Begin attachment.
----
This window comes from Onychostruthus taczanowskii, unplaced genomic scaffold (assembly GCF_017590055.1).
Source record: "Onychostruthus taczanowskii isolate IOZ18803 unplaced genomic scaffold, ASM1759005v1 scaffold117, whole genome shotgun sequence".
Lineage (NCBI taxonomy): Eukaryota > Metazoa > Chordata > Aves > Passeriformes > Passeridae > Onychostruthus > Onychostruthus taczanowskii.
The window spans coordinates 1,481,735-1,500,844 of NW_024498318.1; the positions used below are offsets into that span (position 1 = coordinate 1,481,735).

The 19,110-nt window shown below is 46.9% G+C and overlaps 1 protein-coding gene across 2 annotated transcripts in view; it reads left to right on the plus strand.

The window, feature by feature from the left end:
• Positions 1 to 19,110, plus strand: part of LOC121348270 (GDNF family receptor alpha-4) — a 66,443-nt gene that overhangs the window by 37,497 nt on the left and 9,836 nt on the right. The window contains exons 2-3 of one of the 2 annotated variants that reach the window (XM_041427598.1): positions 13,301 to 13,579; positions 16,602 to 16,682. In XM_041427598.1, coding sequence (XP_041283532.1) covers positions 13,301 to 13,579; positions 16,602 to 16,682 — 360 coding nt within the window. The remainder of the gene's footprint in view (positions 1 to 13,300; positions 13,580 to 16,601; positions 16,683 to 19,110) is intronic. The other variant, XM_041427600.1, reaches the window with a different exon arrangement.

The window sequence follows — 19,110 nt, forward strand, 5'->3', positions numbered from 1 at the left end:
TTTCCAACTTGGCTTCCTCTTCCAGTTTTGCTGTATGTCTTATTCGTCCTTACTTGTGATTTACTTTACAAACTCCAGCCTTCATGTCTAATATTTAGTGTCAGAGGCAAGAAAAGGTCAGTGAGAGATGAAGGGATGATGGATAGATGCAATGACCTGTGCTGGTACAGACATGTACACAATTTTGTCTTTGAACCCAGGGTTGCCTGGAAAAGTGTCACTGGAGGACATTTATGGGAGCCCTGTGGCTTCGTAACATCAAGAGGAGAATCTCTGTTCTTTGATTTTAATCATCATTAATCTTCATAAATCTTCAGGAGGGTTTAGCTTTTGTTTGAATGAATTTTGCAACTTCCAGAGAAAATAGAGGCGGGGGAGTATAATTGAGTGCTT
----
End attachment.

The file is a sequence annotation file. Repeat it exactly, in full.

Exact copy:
This window comes from Onychostruthus taczanowskii, unplaced genomic scaffold (assembly GCF_017590055.1).
Source record: "Onychostruthus taczanowskii isolate IOZ18803 unplaced genomic scaffold, ASM1759005v1 scaffold117, whole genome shotgun sequence".
Lineage (NCBI taxonomy): Eukaryota > Metazoa > Chordata > Aves > Passeriformes > Passeridae > Onychostruthus > Onychostruthus taczanowskii.
The window spans coordinates 1,481,735-1,500,844 of NW_024498318.1; the positions used below are offsets into that span (position 1 = coordinate 1,481,735).

The 19,110-nt window shown below is 46.9% G+C and overlaps 1 protein-coding gene across 2 annotated transcripts in view; it reads left to right on the plus strand.

The window, feature by feature from the left end:
• Positions 1 to 19,110, plus strand: part of LOC121348270 (GDNF family receptor alpha-4) — a 66,443-nt gene that overhangs the window by 37,497 nt on the left and 9,836 nt on the right. The window contains exons 2-3 of one of the 2 annotated variants that reach the window (XM_041427598.1): positions 13,301 to 13,579; positions 16,602 to 16,682. In XM_041427598.1, coding sequence (XP_041283532.1) covers positions 13,301 to 13,579; positions 16,602 to 16,682 — 360 coding nt within the window. The remainder of the gene's footprint in view (positions 1 to 13,300; positions 13,580 to 16,601; positions 16,683 to 19,110) is intronic. The other variant, XM_041427600.1, reaches the window with a different exon arrangement.

The window sequence follows — 19,110 nt, forward strand, 5'->3', positions numbered from 1 at the left end:
TTTCCAACTTGGCTTCCTCTTCCAGTTTTGCTGTATGTCTTATTCGTCCTTACTTGTGATTTACTTTACAAACTCCAGCCTTCATGTCTAATATTTAGTGTCAGAGGCAAGAAAAGGTCAGTGAGAGATGAAGGGATGATGGATAGATGCAATGACCTGTGCTGGTACAGACATGTACACAATTTTGTCTTTGAACCCAGGGTTGCCTGGAAAAGTGTCACTGGAGGACATTTATGGGAGCCCTGTGGCTTCGTAACATCAAGAGGAGAATCTCTGTTCTTTGATTTTAATCATCATTAATCTTCATAAATCTTCAGGAGGGTTTAGCTTTTGTTTGAATGAATTTTGCAACTTCCAGAGAAAATAGAGGCGGGGGAGTATAATTGAGTGCTT